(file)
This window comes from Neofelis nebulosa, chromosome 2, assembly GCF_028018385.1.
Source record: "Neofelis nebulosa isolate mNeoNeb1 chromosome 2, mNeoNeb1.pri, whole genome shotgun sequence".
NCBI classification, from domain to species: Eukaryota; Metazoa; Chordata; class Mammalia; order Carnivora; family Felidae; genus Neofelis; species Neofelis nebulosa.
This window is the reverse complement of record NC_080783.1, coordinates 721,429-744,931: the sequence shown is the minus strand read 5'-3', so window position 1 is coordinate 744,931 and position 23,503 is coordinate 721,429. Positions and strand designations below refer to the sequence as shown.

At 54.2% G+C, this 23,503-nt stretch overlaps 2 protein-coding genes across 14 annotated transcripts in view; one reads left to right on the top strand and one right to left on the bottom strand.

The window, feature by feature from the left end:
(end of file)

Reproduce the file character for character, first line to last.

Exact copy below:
This window comes from Neofelis nebulosa, chromosome 2, assembly GCF_028018385.1.
Source record: "Neofelis nebulosa isolate mNeoNeb1 chromosome 2, mNeoNeb1.pri, whole genome shotgun sequence".
NCBI classification, from domain to species: Eukaryota; Metazoa; Chordata; class Mammalia; order Carnivora; family Felidae; genus Neofelis; species Neofelis nebulosa.
This window is the reverse complement of record NC_080783.1, coordinates 721,429-744,931: the sequence shown is the minus strand read 5'-3', so window position 1 is coordinate 744,931 and position 23,503 is coordinate 721,429. Positions and strand designations below refer to the sequence as shown.

At 54.2% G+C, this 23,503-nt stretch overlaps 2 protein-coding genes across 14 annotated transcripts in view; one reads left to right on the top strand and one right to left on the bottom strand.

The window, feature by feature from the left end: